Finally, we reached “mile 1”. Just a little further and we were at the Summer Bypass. Looking past the trail sign into the woods, I noticed that the path did not look well used and hoped that it wasn’t too difficult. The vegetation did push in a bit in spots, particularly the nearby branches of young trees, and one did have to watch out for roots but it wasn’t too bad. These factors slowed as down enough to notice that the forest was quite lovely.

Along the forest floor, we noticed plenty of Canada Mayflowers and Eastern Starflowers, now almost done for the season. When a splash of yellow caught my attention, I noticed that it was some kind of buttercup. It was very tiny. Later, I identified it as a Hooked Buttercup.

We soon reached a stream which I assumed was one of the tributaries of Spring Book. There were no planks across, so we paused a moment to calculate our stepping options. It was then that I noticed the brown-tailed caterpillar on the shoulder of my shirt. I may have become a little hysterical as I yelled at my husband to flick it off, but that was just what I did when these things happen. He disposed of this nasty little caterpillar immediately, his 8th execution this trip. The brown-tailed caterpillars (which cause a nasty, itchy rash) had invaded the park. After this unpleasant diversion, we crossed the stream and continued our exploration.

As our journey continued, we noticed that the Indian Cucumber Root was beginning to bloom. With the flower hanging underneath the upper cluster of leaves one could walk past without even noticing. Here there were quite a few clusters of these interesting plants.

When we reached what we assumed was the actual Spring Brook, the crossing was a little trickier. It was wider here and the opposite side went a bit uphill. It called for some delicate maneuvering, but we made it and continued on through some muddy sections before reaching the Multi-use Road once more.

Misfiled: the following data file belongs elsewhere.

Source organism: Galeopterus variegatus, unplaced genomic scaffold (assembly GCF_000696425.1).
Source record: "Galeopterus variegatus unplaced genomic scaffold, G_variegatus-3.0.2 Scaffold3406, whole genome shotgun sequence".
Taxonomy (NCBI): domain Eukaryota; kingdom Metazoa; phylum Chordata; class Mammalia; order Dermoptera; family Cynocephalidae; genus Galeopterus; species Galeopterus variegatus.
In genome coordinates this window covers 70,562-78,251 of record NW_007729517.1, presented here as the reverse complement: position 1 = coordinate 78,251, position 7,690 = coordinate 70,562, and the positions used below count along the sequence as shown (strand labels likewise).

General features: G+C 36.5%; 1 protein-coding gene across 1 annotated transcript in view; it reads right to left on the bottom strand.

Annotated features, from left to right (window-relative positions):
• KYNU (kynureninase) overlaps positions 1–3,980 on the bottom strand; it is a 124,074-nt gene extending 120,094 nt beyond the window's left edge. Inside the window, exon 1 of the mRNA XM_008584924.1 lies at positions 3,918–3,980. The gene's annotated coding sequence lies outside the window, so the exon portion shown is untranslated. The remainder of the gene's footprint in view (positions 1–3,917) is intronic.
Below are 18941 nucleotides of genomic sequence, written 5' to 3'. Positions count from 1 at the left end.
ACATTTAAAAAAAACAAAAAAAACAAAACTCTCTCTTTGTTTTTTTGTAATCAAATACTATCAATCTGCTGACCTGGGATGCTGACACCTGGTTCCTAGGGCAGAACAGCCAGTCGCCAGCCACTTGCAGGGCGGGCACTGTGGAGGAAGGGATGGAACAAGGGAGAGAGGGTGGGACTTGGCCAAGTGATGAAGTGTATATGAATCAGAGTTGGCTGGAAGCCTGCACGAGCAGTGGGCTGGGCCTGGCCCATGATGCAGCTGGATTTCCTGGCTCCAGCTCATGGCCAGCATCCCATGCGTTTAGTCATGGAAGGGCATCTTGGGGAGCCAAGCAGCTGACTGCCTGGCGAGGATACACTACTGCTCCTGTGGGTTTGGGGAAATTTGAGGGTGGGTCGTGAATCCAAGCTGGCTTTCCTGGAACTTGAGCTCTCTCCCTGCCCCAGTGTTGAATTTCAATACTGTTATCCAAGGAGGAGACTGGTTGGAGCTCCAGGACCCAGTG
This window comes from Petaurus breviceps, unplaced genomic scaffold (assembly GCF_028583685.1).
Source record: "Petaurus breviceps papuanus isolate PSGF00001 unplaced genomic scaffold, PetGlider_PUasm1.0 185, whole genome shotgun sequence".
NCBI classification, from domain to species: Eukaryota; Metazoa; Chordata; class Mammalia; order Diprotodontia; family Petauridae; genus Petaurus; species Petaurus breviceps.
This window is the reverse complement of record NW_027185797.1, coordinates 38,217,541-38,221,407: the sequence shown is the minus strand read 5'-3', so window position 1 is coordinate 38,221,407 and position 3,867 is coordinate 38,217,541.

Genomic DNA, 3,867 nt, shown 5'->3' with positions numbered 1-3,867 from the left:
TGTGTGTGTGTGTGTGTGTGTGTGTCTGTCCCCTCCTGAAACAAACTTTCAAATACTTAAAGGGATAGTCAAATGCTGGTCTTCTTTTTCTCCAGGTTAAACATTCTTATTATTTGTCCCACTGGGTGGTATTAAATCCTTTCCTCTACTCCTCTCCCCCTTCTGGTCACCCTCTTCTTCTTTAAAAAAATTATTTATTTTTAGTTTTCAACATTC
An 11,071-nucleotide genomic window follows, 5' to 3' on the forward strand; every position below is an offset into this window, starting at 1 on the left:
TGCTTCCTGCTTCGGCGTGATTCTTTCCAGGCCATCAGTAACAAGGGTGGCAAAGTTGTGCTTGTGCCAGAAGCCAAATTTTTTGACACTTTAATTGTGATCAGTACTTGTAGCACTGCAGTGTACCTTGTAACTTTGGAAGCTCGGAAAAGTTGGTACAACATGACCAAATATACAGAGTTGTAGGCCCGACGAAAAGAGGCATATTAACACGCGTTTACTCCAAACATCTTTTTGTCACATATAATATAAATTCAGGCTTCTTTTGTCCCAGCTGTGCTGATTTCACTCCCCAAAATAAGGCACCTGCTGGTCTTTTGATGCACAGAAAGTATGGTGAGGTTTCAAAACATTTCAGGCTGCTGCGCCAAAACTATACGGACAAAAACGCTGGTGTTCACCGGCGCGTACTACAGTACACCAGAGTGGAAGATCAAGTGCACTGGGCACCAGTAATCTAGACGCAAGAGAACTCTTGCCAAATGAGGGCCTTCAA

Before heading back down the road, we sat at a picnic table near the Ski Shelter and just listened to the peaceful flowing of the brook. We did wonder why it was called a Summer Bypass. The Multi-use Trail was certainly drier and more level (relatively speaking) than the Bypass. There had been very little rain this year so things were only a bit muddy. If there had been a normal amount of rainfall, I don’t know how easy it would have been to cross the brook with water rushing through it. These question would have to wait for another day. For now, it was enough that we were out in the woods, discovering new flowers and exploring a new trail.

New June Discoveries

After slowing down and really observing nature over the last year, I find that I am still discovering new things. On a recent walk up Beech Hill, not only are unique flowers catching my eye, but I am beginning to notice subtle differences between similar plants. Take the Meadow Pea and the Birds-foot Trefoil for example. The flower of both plants is identical, right down to the subtle dark streaks on the crown of the blossom, but I finally discovered the trick for telling them apart. Look to the leaves. The leaves of the Meadow Pea come in pairs from the stem, but the leaves of Birds-foot Trefoil are clustered in threes and actually look like a bird’s foot. Amazing!

Near the beginning of the uphill climb of this road, I find an interesting bushy type plant with small pink and white flowers. My research suggests it is a Spreading Dogbane. As I continue up the path towards the Beech House, I notice the area is covered with Whorled Loosestrife. I don’t think I have ever seen this flower locally, but here it was covering the field.  

Midway up the hill a plant with an interesting shaped leaf and a small yellow bud catches my eye. Again my research suggests that this is a Rough Cinquefoil. I find it interesting that this flower will bloom much later than the Common Cinquefoil that has been blooming by the roadsides for quite some time now.

Finally, I stop to admire a plant that looks like it has a combination of yellow flowers, as well as red. That seems really odd. It isn’t until a find a deeper red plant that I realize that this is the Cypress Spurge going to seed. The yellow flowers are fading and are replaced with red seed pods. This plant is new to me this year, for I first observed this flower during a walk up this hill in May.

I am enjoying my nature studies; the discovering and observing of all the new growth around me. Hopefully, I am getting better at it, and hoping you are discovering new things too.